Author FRAN WOJNAR visits The Real Me today with her story of diligent research for her novel, Magdalena’s Conflict. And, lest you think I’m partial to this book because the protagonist is Sister Camille: I met Fran long after her book was published!
Before writing the murder mystery Magdalena’s Conflict, I centered my research for Eliza, an Iowa Pioneer, on immigrant customs and stories. I had read the early Iowa Palimpsests and Annals of Iowa. A book about murder would be a challenge for me. If a TV program pictured a person with a gun or a police chase, I would switch channels. Since my story involved the possibility of poisoning and persons afflicted with emotional issues, I had “hard” research to do.
I started with cyanide, my choice of weapon. In Deadly Doses by Stevens and Klarner and Pocket Full of Rye by Agatha Christie, both authors mentioned the sources of cyanide in apricot pits, but, I needed the recipe. Two pharmacists eyed me with suspicion when I asked about the procedure.
I took a tour of the Contra Costa County Crime Lab where I met a police lieutenant who suggested I check out the drug called Laiatral, which contained small quantities of cyanide made from apricot pits. Laiatral, though illegal in the US, was used in Mexico as a treatment for cancer. I was assured that it could be produced in a kitchen in about an hour. I found the recipe in the Contra Costa County Library.
My next questions concerned autopsies. I needed to know things like: Would a body show trauma after ingesting cyanide? What trauma? If a body was buried five to six days, could cyanide be detected in an autopsy? Where? How soon after ingestion would death occur? Could the victim taste cyanide in a cup of coffee?
I called the coroner’s office:
“Flanagan here. This is the Contra Costa County Morgue. What is it you want?”
“I need to talk to the coroner about details for a book I’m writing.”
“The coroner doesn’t do autopsies. We contract with a group of pathologists. Give me your name and phone number and I’ll pass it along.”
Before 7:00 AM the next morning, my phone rang.
“Is this Fran? This is Dr. P. Do you want to come over to the morgue this morning? I’ve got a stack of bodies.”
Watching an autopsy never entered my mind. After I caught my breath. I managed to get out, “I need to ask you a few questions for a book I’m writing.”
“I’m here now. It’s up to you,” he responded.
“Can you talk while you work?”
“I’ll be right over.”
When I arrived at the morgue, a deputy met me and ushered me down a dark hall into a large well-lighted room. If the musty odors that smelled like body fluids didn’t convince me, the three bodies on long tables did. Maybe it was the alarmed expression on my face that convinced the staff to gather close to me against the cupboards along the wall, cutting off the view of the tables.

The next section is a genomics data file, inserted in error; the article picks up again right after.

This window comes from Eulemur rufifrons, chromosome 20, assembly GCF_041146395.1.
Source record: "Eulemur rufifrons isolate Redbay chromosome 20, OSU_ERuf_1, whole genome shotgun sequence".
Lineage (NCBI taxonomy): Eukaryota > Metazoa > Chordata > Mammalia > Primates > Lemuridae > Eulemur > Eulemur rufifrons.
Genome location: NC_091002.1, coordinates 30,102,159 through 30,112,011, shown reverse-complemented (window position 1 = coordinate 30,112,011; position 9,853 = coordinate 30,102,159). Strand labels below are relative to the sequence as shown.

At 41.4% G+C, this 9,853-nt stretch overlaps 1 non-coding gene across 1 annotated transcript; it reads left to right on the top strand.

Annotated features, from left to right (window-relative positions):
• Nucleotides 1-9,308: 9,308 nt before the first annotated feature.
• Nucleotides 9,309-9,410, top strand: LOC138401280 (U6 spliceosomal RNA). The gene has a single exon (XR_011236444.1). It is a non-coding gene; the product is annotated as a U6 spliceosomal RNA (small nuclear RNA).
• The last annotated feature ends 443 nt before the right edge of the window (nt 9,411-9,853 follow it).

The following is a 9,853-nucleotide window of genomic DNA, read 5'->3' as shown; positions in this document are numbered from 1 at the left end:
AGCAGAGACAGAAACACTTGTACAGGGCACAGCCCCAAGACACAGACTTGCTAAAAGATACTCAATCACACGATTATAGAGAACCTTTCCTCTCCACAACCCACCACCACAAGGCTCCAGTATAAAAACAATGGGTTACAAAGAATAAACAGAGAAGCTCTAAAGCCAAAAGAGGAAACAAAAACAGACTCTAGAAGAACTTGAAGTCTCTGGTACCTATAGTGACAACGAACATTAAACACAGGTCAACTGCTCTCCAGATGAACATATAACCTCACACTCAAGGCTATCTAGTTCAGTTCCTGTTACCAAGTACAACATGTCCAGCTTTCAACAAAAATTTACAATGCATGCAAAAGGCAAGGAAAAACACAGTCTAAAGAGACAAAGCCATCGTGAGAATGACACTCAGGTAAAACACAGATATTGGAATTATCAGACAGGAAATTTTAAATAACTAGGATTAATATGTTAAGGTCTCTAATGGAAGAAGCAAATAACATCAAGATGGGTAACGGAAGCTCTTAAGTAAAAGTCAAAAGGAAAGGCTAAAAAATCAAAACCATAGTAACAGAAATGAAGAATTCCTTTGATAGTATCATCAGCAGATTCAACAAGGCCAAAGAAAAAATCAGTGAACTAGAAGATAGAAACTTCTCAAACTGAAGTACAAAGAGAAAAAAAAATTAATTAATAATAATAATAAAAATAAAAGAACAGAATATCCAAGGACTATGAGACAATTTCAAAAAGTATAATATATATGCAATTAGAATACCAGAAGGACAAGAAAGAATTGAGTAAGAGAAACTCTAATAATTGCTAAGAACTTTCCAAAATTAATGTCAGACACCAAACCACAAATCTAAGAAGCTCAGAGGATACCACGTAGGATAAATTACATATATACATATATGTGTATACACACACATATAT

To my surprise, they had questions for me: How long does it take to write a book? What’s the plot? Can we be in your story? Slowly, I began to relax and was able to get answers for my own questions.
Psychotherapy. In my novel Sister Camille believes Mother Rosaria was murdered. Because the newly elected Mother Cordelia thinks Sister Camille suffered from a persecution complex, she orders her to a psychologist. For this research, I asked a psychologist friend to role play potential psychotherapy sessions. In the exercise, my friend’s demeanor changed toward me. It was not our friendly discussions at home. He took the side of Mother Cordelia and agreed Sister Camille had a suspicious nature and the death of Sister Rosaria was none of her business. This irritated me. Sister Camille, whose role I played, wanted to shout, “You wait and see.”
In one session Raymond questioned Sister Camille’s relationship with her parents and siblings. He grabbed onto my childhood memories like a squirrel gnawing on a nut. I thought he distorted my tales. I felt bruised by our sessions.
My husband observed, “You’re finding out some things about yourself.”
I replied, “Huh, but, I don’t know if it’s Sister Camille or me.”
For this research, I volunteered in the Juvenile Unit at the Contra Costa County Sheriff’s Office. The unit was at one end of the large homicide division. I thought I’d be able to hear the detectives talk about their cases and get a feel for their language. Instead I was I holed up in a cubicle and couldn’t hear one word. The restrooms were on the other side of the homicide division, so I’d walk slowly through it hoping to hear them talk. After a few weeks of these walks, the detectives got used to seeing me. I asked one of them, Lieutenant K., if he’d be willing to read the procedural sections of my novel. He was a fan of the mystery writer Joseph Wambaugh and made a big point that a writer doesn’t learn police procedures from watching police shows on TV.
One day I filled him in on my years as a nun. His large eyes bulged. He yanked out his middle desk drawer and slammed a ruler down shouting. “You were one of those knuckle busters!” We both howled with laughter.
Another time I asked him if he’d ever used a jeweler’s loupe. Again, he pulled his middle desk drawer out, and slammed a loupe on his desk. When I asked to see his gun, he leaned over and emptied all the bullets on the floor, then handed it to me.
Lieutenant K. read the police actions in my novel and made suggestions. When he said he’d hire my fictional Detective Kummer to be on his staff, I knew the book was ready and all the research I’d done was worth it.